Filed under: anger, feminism, music, writing | Tags: , , , , , , ,

For the podcast version of the blog, I try and find a song to pair it with – a song that speaks to the content of the piece. For my piece about screaming, I searched for songs on the subject. There are a fair amount of songs with the word “scream” or “yell” in the title but almost all of them, I found, were by white guys.

I found this phenomenon curious. Why are there so many scream songs by white men? What do white guys have to scream about?
EVERYONE LISTENS TO ME WHEN I TALK!
PEOPLE CLEAR A PATH FOR ME WHEN I WALK DOWN THE STREET!
WHEN WOMEN MAKE 70 CENTS, I MAKE A DOLLAR!
I AM AT THE CENTER OF MOST STORIES!

I don’t get. I’ve really been trying to understand why we have Scream Bloody Gore, Scream and Shout, Rebel Yell, Silent Scream, Let Me Hear You Scream, etc, but not say, I’m Screaming for Some Equal Pay, Shout Your MeToo Out or Reproductive Justice Yell.

I don’t get why white male rage is a thing in music. And I also don’t get why it happens also in theatre, film and TV. And not just currently. Now, I might understand that white dudes feel a little threatened – but this phenomenon goes back decades. Why? With all the advantages on their side, why should they be yelling?

And then I realized. The rage in those songs is not an expression of powerlessness, the way my rage is. It is an expression of power. It is practice for power. It is grooming for power. It is a flex. It says – this is my anger, watch out.

And for decades, we have heeded that warning. We have been appropriately cowed by the screaming. White male rage is dangerous. It kills women every day. It kills school children. It is nothing to sneeze at. But it might be something to scream back at – in art. If dudes can practice expressing their power in songs, we can, too. I want scream songs for women. I want female rage films. I want to see us flexing, practicing our power. I don’t want another “Luca” or “Voices Carry” – two songs about dealing with men’s rage (two songs I have loved by the way). I want Scream, Yell, Shout – Get All Your Rage Out songs for women. I don’t know if I have it in me to write one – but I really feel I should. And so should you.

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*End Note: I’m being a little bit facetious for effect here. I know men have a lot of very legitimate reasons to be angry and most of them have to do with how the patriarchy screws men, too. I don’t want men to stop shouting. I just want the rest of us to be able to do it, too.

This post was brought to you by my generous patrons on Patreon.

They also bring you the podcast version of the blog.

You can find the podcast on iTunes, Stitcher, Spotify or wherever you get your podcasts.

screen-shot-2017-01-10-at-1-33-28-am

Every podcast features a song at the end. Some of those songs are on Spotify, my websiteReverbNation, Deezer and iTunes

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Click HERE to Check out my Patreon Page

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The Collective Emily Davis

You guys. Sometimes I get a little cranky about how common my name is. Like that time, a while back, when some other Emily Davis got into some serious debt and caused debt collectors to call me at various relatives’ houses because they couldn’t be sure I wasn’t THAT Emily Davis and they really wanted to find her.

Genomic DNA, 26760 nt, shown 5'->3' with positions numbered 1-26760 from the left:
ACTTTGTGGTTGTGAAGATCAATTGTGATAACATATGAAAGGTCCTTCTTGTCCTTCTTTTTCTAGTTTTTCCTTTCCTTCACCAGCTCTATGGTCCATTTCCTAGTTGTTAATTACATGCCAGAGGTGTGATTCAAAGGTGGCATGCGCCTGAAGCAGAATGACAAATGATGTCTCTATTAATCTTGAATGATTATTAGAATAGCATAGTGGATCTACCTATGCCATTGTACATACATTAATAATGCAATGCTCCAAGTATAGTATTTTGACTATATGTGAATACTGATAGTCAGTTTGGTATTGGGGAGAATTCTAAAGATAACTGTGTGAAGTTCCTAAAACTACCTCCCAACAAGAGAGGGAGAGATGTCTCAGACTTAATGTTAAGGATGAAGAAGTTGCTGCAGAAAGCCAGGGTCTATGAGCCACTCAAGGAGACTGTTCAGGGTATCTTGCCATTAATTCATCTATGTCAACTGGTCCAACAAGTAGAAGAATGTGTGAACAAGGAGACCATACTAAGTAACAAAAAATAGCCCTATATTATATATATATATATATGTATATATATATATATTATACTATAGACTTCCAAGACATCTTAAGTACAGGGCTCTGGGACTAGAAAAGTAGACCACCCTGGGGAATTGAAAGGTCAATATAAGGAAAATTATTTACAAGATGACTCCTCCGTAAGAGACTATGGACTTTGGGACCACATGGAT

Or when they wouldn’t give me a mailbox at my college post office because they said I’d just come in and withdrawn. Uh. Nope. I’d just arrived for my first year of college and I was super freaked out and the thought of not getting mail seriously wigged me out. (It was before email. No mail was serious back then.)

When I started to explore putting solo music online, I discovered an Australian Emily Davis who seemed to be doing pretty well. That was one other Emily. Then, a few years ago, I started to get tagged in Facebook events for shows I was not in. There was a new actress in town with my name and she was starting to get some traction.

Then recently I got a postcard in the mail for a show that declared “Emily Davis is mesmerizing” and I felt very weird.

On one hand: how nice! I am mesmerizing. I am glad someone finally noticed!

On the other hand: It’s not actually me that has been declared mesmerizing and it’s distressing to feel like this will be the only way I will ever be declared so. I started to feel bad about it and a little bit jealous of all the other Emily Davises who are doing better than I am at things I also do.

I mean, that’s the thing, I think. I’m pretty sure I wouldn’t begrudge the success of a lawyer Emily Davis or a VP of marketing Emily Davis or a construction onsite Forewoman Emily Davis. It’s only the Emilys in the arts that trouble me. And maybe not even just the arts in general. I think I’d be delighted about a sculptor Emily or even a lighting designer Emily. It’s just the Emilys who do stuff I do. The actor Emily and the singer/songwriter Emily are the ones I know about. I’d for sure struggle with a writer or director Emily, too.

This is not a new problem. When I started acting, I was pretty sure I wouldn’t be the only Emily Davis out there so I used my middle name right out of the gate. (My middle name is Rainbow for those of you who missed the announcement last year.) I thought it would help distinguish me from the herd – not just the other Emily Davises but anyone. When I moved more into writing and directing, though, I worried that my middle name might be a hindrance in people taking me seriously so I dropped it. As a woman in a male dominated field, I felt a need to project a tougher image. I needed all the help establishing authority that I could get. I submitted my plays as E. Davis, with the hope that someone might think I was Edward or Edgar or something and give E a shot they wouldn’t give Emily. There is evidence that this sort of thing makes a difference. That’s why I did it. But my work is pretty obviously made by an Emily and not an Edgar, I think – so that strategy never worked.